Cardiac catheterization is a procedure that can be used to fix some congenital heart problems. These problems include the narrowing (stenosis) of a heart valve. A narrowed valve affects how well blood flows through the heart or blood vessels.
A congenital heart problem is one your child is born with.
In cardiac catheterization, your doctor fixes your child's heart using a thin tube called a catheter. This type of procedure does not require the doctor to make a cut (incision) in your child's chest.
The doctor will put the catheter into a blood vessel, usually in your child's groin. The doctor will move the catheter through the blood vessel into the heart to reach the heart valve. The catheter is used to move a tiny balloon to the heart valve. The doctor then inflates the balloon to widen the valve. The balloon separates and stretches the valve opening. This allows blood to flow more easily through the heart.
Your child may be able to go home the same day. Your child will continue to see the doctor to be sure the valve is working right.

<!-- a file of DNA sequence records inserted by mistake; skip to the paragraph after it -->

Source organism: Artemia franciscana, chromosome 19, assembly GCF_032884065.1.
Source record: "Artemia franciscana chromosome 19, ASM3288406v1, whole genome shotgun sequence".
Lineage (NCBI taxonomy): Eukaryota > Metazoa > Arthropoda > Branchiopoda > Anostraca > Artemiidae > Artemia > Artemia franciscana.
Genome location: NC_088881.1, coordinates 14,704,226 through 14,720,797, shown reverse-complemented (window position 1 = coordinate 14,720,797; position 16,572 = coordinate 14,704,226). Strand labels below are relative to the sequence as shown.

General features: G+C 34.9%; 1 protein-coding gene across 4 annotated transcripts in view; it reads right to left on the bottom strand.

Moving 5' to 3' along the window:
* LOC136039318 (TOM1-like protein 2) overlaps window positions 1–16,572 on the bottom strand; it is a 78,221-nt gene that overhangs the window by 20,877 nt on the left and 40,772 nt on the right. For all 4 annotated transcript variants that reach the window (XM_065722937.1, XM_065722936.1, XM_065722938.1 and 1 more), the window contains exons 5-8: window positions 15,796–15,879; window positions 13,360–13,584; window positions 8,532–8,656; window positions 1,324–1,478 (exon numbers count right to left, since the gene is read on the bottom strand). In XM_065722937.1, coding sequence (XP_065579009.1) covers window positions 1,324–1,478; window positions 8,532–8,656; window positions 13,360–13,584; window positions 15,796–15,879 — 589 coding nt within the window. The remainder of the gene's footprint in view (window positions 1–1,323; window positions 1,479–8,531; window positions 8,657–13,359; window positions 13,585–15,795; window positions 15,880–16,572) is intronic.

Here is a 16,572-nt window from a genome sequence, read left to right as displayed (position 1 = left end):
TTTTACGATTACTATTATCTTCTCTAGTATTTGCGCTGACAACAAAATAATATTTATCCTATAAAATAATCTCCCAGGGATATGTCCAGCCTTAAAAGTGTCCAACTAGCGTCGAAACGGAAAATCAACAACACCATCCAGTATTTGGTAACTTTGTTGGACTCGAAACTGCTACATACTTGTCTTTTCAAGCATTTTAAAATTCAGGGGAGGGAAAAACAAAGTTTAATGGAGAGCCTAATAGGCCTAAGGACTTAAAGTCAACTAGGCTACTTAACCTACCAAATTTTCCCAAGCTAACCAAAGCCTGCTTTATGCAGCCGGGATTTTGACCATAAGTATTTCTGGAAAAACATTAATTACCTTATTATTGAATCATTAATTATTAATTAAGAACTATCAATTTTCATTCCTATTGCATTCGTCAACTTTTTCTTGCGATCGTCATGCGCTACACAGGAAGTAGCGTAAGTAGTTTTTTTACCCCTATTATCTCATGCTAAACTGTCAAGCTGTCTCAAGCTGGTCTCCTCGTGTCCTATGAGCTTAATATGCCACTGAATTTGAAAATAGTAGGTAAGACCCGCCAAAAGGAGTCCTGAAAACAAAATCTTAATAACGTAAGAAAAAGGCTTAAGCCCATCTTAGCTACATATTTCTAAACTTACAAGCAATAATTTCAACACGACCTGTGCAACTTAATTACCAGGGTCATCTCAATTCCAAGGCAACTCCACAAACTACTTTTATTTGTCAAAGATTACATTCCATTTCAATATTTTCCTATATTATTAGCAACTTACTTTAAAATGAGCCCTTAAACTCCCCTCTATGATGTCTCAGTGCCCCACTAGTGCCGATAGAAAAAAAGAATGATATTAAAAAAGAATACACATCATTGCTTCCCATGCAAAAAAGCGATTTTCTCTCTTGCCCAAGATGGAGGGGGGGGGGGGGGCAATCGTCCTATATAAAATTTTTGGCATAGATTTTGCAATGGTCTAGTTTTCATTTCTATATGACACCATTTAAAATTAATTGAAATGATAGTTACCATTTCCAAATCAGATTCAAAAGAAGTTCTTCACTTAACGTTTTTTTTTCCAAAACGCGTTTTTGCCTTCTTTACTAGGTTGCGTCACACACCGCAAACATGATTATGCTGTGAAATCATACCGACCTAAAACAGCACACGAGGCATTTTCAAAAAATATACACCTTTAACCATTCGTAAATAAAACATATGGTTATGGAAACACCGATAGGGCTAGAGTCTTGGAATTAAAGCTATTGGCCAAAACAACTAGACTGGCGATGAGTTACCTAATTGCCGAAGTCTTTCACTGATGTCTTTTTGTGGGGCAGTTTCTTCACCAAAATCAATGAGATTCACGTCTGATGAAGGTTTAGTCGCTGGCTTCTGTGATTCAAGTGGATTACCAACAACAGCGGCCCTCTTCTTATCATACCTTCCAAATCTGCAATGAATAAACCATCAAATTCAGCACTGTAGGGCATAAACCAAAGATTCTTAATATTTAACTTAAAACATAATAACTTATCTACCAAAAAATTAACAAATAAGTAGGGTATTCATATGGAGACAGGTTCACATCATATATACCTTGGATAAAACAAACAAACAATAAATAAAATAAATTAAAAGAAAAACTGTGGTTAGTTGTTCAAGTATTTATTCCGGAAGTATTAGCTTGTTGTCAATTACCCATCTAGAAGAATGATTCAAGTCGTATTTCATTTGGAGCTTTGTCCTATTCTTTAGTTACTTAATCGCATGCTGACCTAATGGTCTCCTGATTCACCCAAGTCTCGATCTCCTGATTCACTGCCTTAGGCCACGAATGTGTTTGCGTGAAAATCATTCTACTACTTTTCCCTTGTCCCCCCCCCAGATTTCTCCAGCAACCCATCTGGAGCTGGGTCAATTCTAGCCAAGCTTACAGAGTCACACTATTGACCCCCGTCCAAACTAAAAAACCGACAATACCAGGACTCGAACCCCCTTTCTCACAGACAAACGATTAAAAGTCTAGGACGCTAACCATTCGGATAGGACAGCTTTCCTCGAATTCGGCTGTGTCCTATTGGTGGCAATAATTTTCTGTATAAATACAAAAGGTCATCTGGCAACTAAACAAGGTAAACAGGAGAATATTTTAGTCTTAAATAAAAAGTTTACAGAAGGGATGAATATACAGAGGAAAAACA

Having a child with a heart problem can be scary. You may feel overwhelmed. Learning as much as you can about your child's treatment can help you feel better. You may also want to talk with other parents who have a child with similar problems.
Follow-up care is a key part of your child's treatment and safety. Be sure to make and go to all appointments, and call your doctor if your child is having problems. It's also a good idea to know your child's test results and keep a list of the medicines your child takes.
Having a procedure can be stressful both for your child and for you. This information will help you understand what you can expect and how to safely prepare for the procedure.
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Current as of: March 23, 2017
Adam Husney, MD - Family Medicine
& Martin J. Gabica, MD - Family Medicine & E. Gregory Thompson, MD - Internal Medicine
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